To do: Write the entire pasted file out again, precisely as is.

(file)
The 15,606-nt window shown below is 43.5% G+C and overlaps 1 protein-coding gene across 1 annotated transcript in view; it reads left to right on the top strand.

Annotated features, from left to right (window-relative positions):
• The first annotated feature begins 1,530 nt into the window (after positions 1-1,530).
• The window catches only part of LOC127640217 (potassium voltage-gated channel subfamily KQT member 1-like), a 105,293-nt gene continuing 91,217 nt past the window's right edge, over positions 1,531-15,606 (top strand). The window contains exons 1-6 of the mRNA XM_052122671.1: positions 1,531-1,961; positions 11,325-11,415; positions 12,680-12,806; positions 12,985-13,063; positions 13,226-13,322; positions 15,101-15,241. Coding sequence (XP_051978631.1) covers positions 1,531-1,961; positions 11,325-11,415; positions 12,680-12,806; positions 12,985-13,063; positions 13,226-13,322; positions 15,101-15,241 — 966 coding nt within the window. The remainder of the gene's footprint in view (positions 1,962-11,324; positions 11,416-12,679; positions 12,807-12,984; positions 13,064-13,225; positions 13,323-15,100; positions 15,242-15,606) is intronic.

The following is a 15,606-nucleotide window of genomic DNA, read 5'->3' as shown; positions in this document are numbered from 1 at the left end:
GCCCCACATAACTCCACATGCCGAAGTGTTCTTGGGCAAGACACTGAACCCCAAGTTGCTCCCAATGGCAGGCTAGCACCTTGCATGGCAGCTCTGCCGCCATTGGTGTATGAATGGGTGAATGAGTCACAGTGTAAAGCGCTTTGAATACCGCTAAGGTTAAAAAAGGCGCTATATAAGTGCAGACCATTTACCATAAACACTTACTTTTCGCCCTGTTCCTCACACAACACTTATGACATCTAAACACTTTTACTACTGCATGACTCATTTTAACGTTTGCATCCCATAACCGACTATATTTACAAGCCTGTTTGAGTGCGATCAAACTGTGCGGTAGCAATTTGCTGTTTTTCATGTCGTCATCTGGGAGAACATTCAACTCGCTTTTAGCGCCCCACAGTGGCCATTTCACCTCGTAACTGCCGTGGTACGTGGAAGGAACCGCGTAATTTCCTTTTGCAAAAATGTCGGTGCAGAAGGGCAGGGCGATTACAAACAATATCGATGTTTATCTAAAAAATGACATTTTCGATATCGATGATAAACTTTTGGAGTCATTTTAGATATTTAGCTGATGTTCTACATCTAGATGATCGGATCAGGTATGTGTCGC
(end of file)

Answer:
The 15,606-nt window shown below is 43.5% G+C and overlaps 1 protein-coding gene across 1 annotated transcript in view; it reads left to right on the top strand.

Annotated features, from left to right (window-relative positions):
• The first annotated feature begins 1,530 nt into the window (after positions 1-1,530).
• The window catches only part of LOC127640217 (potassium voltage-gated channel subfamily KQT member 1-like), a 105,293-nt gene continuing 91,217 nt past the window's right edge, over positions 1,531-15,606 (top strand). The window contains exons 1-6 of the mRNA XM_052122671.1: positions 1,531-1,961; positions 11,325-11,415; positions 12,680-12,806; positions 12,985-13,063; positions 13,226-13,322; positions 15,101-15,241. Coding sequence (XP_051978631.1) covers positions 1,531-1,961; positions 11,325-11,415; positions 12,680-12,806; positions 12,985-13,063; positions 13,226-13,322; positions 15,101-15,241 — 966 coding nt within the window. The remainder of the gene's footprint in view (positions 1,962-11,324; positions 11,416-12,679; positions 12,807-12,984; positions 13,064-13,225; positions 13,323-15,100; positions 15,242-15,606) is intronic.

The following is a 15,606-nucleotide window of genomic DNA, read 5'->3' as shown; positions in this document are numbered from 1 at the left end:
GCCCCACATAACTCCACATGCCGAAGTGTTCTTGGGCAAGACACTGAACCCCAAGTTGCTCCCAATGGCAGGCTAGCACCTTGCATGGCAGCTCTGCCGCCATTGGTGTATGAATGGGTGAATGAGTCACAGTGTAAAGCGCTTTGAATACCGCTAAGGTTAAAAAAGGCGCTATATAAGTGCAGACCATTTACCATAAACACTTACTTTTCGCCCTGTTCCTCACACAACACTTATGACATCTAAACACTTTTACTACTGCATGACTCATTTTAACGTTTGCATCCCATAACCGACTATATTTACAAGCCTGTTTGAGTGCGATCAAACTGTGCGGTAGCAATTTGCTGTTTTTCATGTCGTCATCTGGGAGAACATTCAACTCGCTTTTAGCGCCCCACAGTGGCCATTTCACCTCGTAACTGCCGTGGTACGTGGAAGGAACCGCGTAATTTCCTTTTGCAAAAATGTCGGTGCAGAAGGGCAGGGCGATTACAAACAATATCGATGTTTATCTAAAAAATGACATTTTCGATATCGATGATAAACTTTTGGAGTCATTTTAGATATTTAGCTGATGTTCTACATCTAGATGATCGGATCAGGTATGTGTCGC